The Raveonettes are sneaky little devils, aren’t they? How dare these wily Danes cause such a stir with their debut Whip It On, just over 20 minutes of agitated twitters and joyful noise! How dare they record eight songs in a single key! How dare they, ambiguous relationship and all, black-and-white-and-red theme and all, play the dark Euro counterpart for the White Stripes! It’s shameful, I tell you, the epitome of shameful shame! For shame, for shame, for god-forsaken shame!
Unless you’ve taken a handful of downers or are mourning the loss of a close friend, from its very first moments the mysterious chemistry of Whip It On will enthrall you. How can it not? The tricks that I’ve already mentioned are nestled within in a shadowy, surf-garage-y kitsch, Sune Rose Wagner and Sharin Foo droning on angular harmonies, parallel lines that seems as though they should meet but never do. Beyond this razzle-dazzle, the Raveonettes are an adorable little duo. He’s a brooding looker with a mass of pomaded black swarming anti-gravitationally from his head; she’s a doe-eyed doll-faced sweet pea, undoubtedly more than a little rough around the edges. Right down to the cunning CD packaging, right down to the campy cinematic allusions, right down to the warning, or invitation, to listen to the thing in “explosive stereo”—the entire operation bubbles over with magic.
Watch a magic trick enough times, though, and you’re bound to find the catch—the trap door that the lovely assistant disappears through, or the secret pocket up the sleeve from whence all the colorful hankies emerge. In the case of the Raveonettes, what undermines their overall appeal are the very gimmicks that at first capture your attention. Beneath it all is an album that betrays its bland uniformity after just a few listens; a collection that for all its appearances of excitement, is actually more than a little boring. Perhaps that speaks to the album’s minute length. After all, whipping it on is easy—keeping it up, in such a limited range, proves a whole lot harder.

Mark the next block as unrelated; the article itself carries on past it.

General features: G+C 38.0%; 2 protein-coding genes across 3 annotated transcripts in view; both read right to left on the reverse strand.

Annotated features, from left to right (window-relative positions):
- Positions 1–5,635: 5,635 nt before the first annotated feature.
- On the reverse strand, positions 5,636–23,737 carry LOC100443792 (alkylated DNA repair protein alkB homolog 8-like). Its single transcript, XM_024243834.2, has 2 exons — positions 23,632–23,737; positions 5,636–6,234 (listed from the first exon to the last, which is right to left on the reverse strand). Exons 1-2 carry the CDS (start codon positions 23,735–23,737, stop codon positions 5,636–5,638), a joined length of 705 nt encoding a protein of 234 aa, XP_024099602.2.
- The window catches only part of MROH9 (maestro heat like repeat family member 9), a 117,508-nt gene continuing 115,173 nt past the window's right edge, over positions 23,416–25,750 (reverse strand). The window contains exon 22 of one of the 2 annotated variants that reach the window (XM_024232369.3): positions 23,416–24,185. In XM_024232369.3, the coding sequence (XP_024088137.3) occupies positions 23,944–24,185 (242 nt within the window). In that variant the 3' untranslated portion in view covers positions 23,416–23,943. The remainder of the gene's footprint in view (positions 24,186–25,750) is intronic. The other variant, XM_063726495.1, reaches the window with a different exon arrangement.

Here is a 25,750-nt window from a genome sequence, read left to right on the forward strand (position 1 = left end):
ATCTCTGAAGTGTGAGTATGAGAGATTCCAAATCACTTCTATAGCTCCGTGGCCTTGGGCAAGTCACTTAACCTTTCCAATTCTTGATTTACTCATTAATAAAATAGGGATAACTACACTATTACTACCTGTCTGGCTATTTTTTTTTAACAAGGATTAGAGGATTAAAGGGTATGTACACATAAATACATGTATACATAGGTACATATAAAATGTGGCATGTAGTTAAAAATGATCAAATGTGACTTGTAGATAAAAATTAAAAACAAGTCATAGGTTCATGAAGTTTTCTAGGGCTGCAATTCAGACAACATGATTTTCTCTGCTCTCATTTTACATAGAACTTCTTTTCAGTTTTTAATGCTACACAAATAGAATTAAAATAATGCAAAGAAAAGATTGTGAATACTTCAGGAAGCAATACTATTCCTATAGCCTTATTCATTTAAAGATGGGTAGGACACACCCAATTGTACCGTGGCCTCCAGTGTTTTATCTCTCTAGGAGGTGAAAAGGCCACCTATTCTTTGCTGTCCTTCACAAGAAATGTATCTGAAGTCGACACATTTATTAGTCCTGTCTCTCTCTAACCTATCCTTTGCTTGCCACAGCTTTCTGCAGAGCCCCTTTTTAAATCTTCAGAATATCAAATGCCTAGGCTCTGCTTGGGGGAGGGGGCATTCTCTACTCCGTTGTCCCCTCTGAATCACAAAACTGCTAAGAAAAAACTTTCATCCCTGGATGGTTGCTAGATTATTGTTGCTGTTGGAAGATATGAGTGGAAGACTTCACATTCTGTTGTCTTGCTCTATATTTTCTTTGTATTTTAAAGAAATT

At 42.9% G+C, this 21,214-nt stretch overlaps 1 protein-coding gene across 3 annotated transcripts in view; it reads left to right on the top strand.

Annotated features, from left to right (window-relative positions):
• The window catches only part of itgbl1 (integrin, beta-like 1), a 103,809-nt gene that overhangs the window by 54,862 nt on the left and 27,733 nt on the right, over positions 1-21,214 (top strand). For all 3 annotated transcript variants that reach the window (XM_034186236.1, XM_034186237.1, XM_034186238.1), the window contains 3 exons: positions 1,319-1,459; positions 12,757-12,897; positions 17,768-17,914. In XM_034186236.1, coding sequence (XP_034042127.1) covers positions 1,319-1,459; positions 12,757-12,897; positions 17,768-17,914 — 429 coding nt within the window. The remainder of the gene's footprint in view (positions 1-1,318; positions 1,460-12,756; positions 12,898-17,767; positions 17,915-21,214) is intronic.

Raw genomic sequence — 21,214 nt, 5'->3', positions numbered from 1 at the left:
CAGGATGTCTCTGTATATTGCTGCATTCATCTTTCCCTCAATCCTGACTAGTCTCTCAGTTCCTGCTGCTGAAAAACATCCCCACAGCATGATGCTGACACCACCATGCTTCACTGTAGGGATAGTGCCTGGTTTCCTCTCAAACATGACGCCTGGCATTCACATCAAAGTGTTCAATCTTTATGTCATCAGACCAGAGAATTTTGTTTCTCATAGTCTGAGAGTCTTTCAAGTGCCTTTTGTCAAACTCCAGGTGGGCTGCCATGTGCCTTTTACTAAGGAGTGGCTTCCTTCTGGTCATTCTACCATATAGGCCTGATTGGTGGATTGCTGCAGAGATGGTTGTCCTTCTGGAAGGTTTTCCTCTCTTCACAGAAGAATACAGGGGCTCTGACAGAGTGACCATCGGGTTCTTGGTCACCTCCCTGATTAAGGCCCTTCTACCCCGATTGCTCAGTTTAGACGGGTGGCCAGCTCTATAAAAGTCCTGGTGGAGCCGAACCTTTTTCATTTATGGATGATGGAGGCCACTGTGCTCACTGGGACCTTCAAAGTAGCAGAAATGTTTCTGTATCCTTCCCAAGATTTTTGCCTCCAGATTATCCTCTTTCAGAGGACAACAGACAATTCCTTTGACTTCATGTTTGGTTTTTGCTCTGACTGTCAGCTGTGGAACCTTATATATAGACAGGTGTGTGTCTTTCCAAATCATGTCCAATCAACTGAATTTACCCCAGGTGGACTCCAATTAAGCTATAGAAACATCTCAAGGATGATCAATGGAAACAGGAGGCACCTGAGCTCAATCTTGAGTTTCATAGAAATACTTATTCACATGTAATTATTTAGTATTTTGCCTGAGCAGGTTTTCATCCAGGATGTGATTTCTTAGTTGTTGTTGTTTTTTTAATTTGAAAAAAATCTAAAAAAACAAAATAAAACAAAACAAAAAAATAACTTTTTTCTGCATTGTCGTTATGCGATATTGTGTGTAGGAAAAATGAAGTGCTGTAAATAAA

That said, practically any song off Whip It On functions in its own right. The opener, “Attack of the Ghost Riders”, cranks it up immediately. Sparse and stealthly, the fuzzed-out post-punk guitar upstrokes and noisy drums twinge electrically as Wagner and Foo ooze over the lyrics. They sing, “with the ghost riders on the go/ I think you know” and then you do: the sound swells to a bombastic volume, their sassy punk charging determinedly onward. It’s the kind of song that makes you want to hoola-hoop and smoke a cigar at the same time, or see what would happen to Gidget if she were running from the law.
Trouble is, a nearly identical description would suffice for track two, “Veronica Fever”. Or the next one. Or, err . . . you get the picture. Sure, “Veronica Fever” is a more of a slow burn than an flare, Foo’s vocals suspended in gritty air while Wagner’s hover at ground level, cautiously surveying the terrain. “Do You Believe Her” is the speed-freak single, a hot injection that blasts you on a rocketing high. Or is that “Cops On Our Tail”? That song motors, too, the lyrics matching the pace of the chasing instruments. In fact, of the whole disc, the wobbly swagger of “Bowels of the Beast” stands out most definitively; otherwise, it’s hard to justify giving the entire album a proper listen.
I can think of plenty of things—like a TV show theme song, or an overexposed midriff, or an awful resurrection of faux feminist girl power in a talentless 18-year-old package—that are worse foundations for a music career than the Raveonettes notably clever gimmick. And once the gig is up, it becomes obvious that, tricks aside, there’s actually a glint of fire in their bellies. Still, a good album is not forged by a collection of songs which are good only insofar as they all replicate one another. What the Raveonettes need to do is venture into more diverse terrain. I’ll be waiting there for them to sneak up on me.
// Sound Affects
"The man whose songs were recorded by Johnny Cash, Alan Jackson, Ricky Skaggs, David Allan Coe, The Highwaymen, and countless others succumbs to time’s cruel cue that the only token of permanence we have to offer are the effects of shared moments and memories.READ the article